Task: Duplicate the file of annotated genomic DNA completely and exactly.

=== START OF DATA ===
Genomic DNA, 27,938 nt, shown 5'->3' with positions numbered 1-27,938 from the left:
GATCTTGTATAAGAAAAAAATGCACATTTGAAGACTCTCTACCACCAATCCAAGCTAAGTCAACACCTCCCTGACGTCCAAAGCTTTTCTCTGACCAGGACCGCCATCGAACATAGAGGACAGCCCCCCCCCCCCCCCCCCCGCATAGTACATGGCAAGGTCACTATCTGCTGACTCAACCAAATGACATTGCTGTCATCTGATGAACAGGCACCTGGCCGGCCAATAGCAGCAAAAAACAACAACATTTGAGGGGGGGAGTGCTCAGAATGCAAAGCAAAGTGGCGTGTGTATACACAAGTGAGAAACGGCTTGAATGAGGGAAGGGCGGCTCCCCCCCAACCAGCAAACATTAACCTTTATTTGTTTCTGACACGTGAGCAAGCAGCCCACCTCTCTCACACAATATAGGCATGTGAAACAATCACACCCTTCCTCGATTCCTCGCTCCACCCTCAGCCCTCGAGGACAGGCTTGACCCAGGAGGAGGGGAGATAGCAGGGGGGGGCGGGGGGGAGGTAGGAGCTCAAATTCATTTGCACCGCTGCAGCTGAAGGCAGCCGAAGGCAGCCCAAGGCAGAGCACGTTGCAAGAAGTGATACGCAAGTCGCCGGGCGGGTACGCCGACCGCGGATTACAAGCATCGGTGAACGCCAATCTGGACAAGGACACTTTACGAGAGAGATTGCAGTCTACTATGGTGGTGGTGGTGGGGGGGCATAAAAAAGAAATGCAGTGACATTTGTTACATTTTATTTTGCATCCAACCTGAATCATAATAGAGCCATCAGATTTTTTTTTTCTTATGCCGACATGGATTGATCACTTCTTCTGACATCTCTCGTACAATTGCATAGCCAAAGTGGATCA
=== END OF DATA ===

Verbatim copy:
Genomic DNA, 27,938 nt, shown 5'->3' with positions numbered 1-27,938 from the left:
GATCTTGTATAAGAAAAAAATGCACATTTGAAGACTCTCTACCACCAATCCAAGCTAAGTCAACACCTCCCTGACGTCCAAAGCTTTTCTCTGACCAGGACCGCCATCGAACATAGAGGACAGCCCCCCCCCCCCCCCCCCCGCATAGTACATGGCAAGGTCACTATCTGCTGACTCAACCAAATGACATTGCTGTCATCTGATGAACAGGCACCTGGCCGGCCAATAGCAGCAAAAAACAACAACATTTGAGGGGGGGAGTGCTCAGAATGCAAAGCAAAGTGGCGTGTGTATACACAAGTGAGAAACGGCTTGAATGAGGGAAGGGCGGCTCCCCCCCAACCAGCAAACATTAACCTTTATTTGTTTCTGACACGTGAGCAAGCAGCCCACCTCTCTCACACAATATAGGCATGTGAAACAATCACACCCTTCCTCGATTCCTCGCTCCACCCTCAGCCCTCGAGGACAGGCTTGACCCAGGAGGAGGGGAGATAGCAGGGGGGGGCGGGGGGGAGGTAGGAGCTCAAATTCATTTGCACCGCTGCAGCTGAAGGCAGCCGAAGGCAGCCCAAGGCAGAGCACGTTGCAAGAAGTGATACGCAAGTCGCCGGGCGGGTACGCCGACCGCGGATTACAAGCATCGGTGAACGCCAATCTGGACAAGGACACTTTACGAGAGAGATTGCAGTCTACTATGGTGGTGGTGGTGGGGGGGCATAAAAAAGAAATGCAGTGACATTTGTTACATTTTATTTTGCATCCAACCTGAATCATAATAGAGCCATCAGATTTTTTTTTTCTTATGCCGACATGGATTGATCACTTCTTCTGACATCTCTCGTACAATTGCATAGCCAAAGTGGATCA